Picture books are so unpopular these days at the Children’s Book Shop in Brookline, Mass., that employees there are used to placing new copies on the shelves, watching them languish and then returning them to the publisher.
“So many of them just die a sad little death, and we never see them again,” said Terri Schmitz, the owner.
The shop has plenty of company. The picture book, a mainstay of children’s literature with its lavish illustrations, cheerful colors and large print wrapped in a glossy jacket, has been fading. It is not going away — perennials like the Sendaks and Seusses still sell well — but publishers have scaled back the number of titles they have released in the past several years, and booksellers say sales have been suffering.
The economic downturn is certainly a major factor, but many in the industry see an additional reason for the slump. Parents have begun pressing their kindergartners and first-graders to leave the picture book behind and move on to more text-heavy chapter books. Publishers cite pressures from parents who are mindful of increasingly rigorous standardized testing in schools.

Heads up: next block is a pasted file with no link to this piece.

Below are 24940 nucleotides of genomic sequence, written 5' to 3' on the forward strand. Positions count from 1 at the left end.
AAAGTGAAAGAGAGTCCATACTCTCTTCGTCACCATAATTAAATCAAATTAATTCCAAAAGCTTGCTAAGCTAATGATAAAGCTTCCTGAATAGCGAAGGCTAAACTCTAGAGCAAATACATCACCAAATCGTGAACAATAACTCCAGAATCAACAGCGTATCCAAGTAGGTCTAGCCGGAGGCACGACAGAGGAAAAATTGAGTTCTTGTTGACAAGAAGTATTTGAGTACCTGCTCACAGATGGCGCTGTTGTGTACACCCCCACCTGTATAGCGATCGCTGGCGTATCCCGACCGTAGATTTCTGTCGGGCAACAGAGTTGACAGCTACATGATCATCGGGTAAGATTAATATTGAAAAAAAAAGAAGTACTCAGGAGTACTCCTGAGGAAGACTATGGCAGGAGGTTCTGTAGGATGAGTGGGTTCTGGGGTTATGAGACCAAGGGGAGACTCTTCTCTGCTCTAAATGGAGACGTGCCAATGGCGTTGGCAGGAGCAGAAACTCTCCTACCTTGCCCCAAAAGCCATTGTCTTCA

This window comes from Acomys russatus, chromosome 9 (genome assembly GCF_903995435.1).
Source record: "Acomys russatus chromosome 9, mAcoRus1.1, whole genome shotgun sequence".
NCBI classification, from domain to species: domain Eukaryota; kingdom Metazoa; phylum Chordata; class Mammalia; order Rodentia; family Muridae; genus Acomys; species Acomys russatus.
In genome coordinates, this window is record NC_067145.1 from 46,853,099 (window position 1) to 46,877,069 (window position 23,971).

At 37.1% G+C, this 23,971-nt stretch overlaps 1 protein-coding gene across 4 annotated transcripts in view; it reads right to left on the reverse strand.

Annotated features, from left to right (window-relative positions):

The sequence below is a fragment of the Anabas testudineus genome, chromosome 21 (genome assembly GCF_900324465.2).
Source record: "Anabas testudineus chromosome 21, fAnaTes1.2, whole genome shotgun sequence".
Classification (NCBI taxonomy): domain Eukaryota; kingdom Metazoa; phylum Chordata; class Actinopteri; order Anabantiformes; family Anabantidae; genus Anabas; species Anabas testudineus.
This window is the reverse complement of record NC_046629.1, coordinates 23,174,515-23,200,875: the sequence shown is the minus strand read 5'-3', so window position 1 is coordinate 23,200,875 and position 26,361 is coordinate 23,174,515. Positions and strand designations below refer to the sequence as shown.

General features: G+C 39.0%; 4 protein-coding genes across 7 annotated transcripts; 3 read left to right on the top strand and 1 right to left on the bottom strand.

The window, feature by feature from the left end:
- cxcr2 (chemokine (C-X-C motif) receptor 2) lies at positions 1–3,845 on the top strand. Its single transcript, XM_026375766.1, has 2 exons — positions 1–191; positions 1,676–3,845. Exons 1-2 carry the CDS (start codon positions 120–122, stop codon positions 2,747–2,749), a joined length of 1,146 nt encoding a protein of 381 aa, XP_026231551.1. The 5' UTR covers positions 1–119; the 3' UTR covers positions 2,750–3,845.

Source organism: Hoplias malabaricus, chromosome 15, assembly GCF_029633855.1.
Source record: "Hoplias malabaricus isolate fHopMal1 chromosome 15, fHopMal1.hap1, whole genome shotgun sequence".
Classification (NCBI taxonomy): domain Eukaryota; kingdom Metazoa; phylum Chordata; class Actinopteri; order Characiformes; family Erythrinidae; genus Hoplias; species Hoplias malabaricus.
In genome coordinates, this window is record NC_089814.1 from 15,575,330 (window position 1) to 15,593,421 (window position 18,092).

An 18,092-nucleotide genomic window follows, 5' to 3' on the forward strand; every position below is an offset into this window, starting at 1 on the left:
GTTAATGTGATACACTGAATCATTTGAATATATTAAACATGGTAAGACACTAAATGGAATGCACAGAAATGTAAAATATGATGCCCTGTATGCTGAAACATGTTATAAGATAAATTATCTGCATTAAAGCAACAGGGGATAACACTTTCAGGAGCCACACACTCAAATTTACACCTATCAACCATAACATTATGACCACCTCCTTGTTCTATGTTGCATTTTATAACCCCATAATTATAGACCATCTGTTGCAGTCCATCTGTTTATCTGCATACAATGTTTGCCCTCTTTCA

“Parents are saying, ‘My kid doesn’t need books with pictures anymore,’ ” said Justin Chanda, the publisher of Simon & Schuster Books for Young Readers. “There’s a real push with parents and schools to have kids start reading big-kid books earlier. We’ve accelerated the graduation rate out of picture books.”
Booksellers see this shift, too.
Many publishers have gradually reduced the number of picture books they produce for a market that has seen a glut of them, and in an age when very young children, like everyone else, have more options, a lot of them digital, to fill their entertainment hours.
At Scholastic, 5 percent to 10 percent fewer hardcover picture books have been published over the past three years. Don Weisberg, president of the Penguin Young Readers Group, said that 2 1/2 years ago, the company began publishing fewer titles but that it had devoted more attention to marketing and promoting the ones that remain. Of all the children’s books published by Simon & Schuster, about 20 percent are picture books, down from 35 percent a few years ago.
Classic books like “Goodnight Moon” and the “Eloise” series still sell steadily, alongside more modern popular titles like the “Fancy Nancy” books and “The Three Little Dassies” by Jan Brett.
Borders, noticing the sluggish sales, has tried to encourage publishers to lower the list prices, which can be as high as $18. Mary Amicucci, vice president of children’s books for Barnes & Noble, said sales began a steady decline about a year ago.